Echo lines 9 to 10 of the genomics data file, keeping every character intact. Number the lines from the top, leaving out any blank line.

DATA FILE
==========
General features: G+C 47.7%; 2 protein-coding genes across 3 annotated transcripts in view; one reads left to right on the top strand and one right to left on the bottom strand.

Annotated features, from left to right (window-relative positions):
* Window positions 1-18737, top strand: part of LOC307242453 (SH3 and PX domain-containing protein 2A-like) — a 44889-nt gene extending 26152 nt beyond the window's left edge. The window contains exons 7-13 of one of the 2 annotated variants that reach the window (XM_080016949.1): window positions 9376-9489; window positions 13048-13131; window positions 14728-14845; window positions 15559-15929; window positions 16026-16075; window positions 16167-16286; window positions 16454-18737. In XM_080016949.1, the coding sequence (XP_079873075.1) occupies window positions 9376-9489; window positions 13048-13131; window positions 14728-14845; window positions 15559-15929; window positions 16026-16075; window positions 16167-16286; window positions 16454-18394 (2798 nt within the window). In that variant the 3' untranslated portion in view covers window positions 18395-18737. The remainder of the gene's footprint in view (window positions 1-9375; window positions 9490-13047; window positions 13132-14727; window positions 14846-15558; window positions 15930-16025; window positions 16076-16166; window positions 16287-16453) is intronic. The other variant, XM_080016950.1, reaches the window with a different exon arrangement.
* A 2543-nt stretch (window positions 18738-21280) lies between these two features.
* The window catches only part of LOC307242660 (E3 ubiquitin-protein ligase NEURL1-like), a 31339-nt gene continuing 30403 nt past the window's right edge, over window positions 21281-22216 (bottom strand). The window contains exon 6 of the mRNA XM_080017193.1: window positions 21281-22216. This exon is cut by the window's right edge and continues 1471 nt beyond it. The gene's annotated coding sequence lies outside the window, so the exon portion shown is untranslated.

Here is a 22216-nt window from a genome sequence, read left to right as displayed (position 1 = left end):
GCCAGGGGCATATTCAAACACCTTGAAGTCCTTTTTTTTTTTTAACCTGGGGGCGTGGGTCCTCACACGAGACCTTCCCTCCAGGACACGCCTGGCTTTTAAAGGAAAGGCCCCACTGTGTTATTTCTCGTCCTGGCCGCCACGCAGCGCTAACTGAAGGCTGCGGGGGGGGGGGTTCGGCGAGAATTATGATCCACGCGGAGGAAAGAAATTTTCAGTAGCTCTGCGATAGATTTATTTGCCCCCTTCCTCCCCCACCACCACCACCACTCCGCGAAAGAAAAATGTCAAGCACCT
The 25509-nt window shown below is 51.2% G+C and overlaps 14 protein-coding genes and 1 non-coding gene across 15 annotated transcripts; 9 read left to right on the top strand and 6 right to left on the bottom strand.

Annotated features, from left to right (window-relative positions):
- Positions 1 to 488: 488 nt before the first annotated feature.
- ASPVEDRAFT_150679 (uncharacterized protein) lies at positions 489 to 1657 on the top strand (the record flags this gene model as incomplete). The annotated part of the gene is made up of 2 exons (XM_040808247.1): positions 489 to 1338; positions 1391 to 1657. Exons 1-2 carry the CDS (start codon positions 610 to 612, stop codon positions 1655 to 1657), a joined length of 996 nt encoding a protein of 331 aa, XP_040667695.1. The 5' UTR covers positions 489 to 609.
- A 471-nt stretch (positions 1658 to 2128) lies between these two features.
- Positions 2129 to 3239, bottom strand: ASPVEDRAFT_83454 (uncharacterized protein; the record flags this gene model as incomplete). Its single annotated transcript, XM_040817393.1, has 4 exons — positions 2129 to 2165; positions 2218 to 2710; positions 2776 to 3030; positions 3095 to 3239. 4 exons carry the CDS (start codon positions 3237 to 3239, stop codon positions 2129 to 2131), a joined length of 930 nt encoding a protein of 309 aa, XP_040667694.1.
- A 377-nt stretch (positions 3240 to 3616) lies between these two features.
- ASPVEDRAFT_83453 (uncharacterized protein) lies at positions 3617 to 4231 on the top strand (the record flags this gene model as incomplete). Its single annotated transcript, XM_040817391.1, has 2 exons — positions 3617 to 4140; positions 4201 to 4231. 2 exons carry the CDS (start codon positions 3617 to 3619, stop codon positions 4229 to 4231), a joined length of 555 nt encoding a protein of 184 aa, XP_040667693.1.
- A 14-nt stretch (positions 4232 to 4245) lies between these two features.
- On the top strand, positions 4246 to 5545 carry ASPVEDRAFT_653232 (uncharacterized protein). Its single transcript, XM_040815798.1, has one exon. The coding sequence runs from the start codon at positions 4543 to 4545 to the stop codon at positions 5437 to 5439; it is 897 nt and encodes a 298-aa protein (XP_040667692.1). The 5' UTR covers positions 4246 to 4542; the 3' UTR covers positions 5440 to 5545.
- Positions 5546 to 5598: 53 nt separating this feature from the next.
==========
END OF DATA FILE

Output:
Annotated features, from left to right (window-relative positions):
- Positions 1 to 488: 488 nt before the first annotated feature.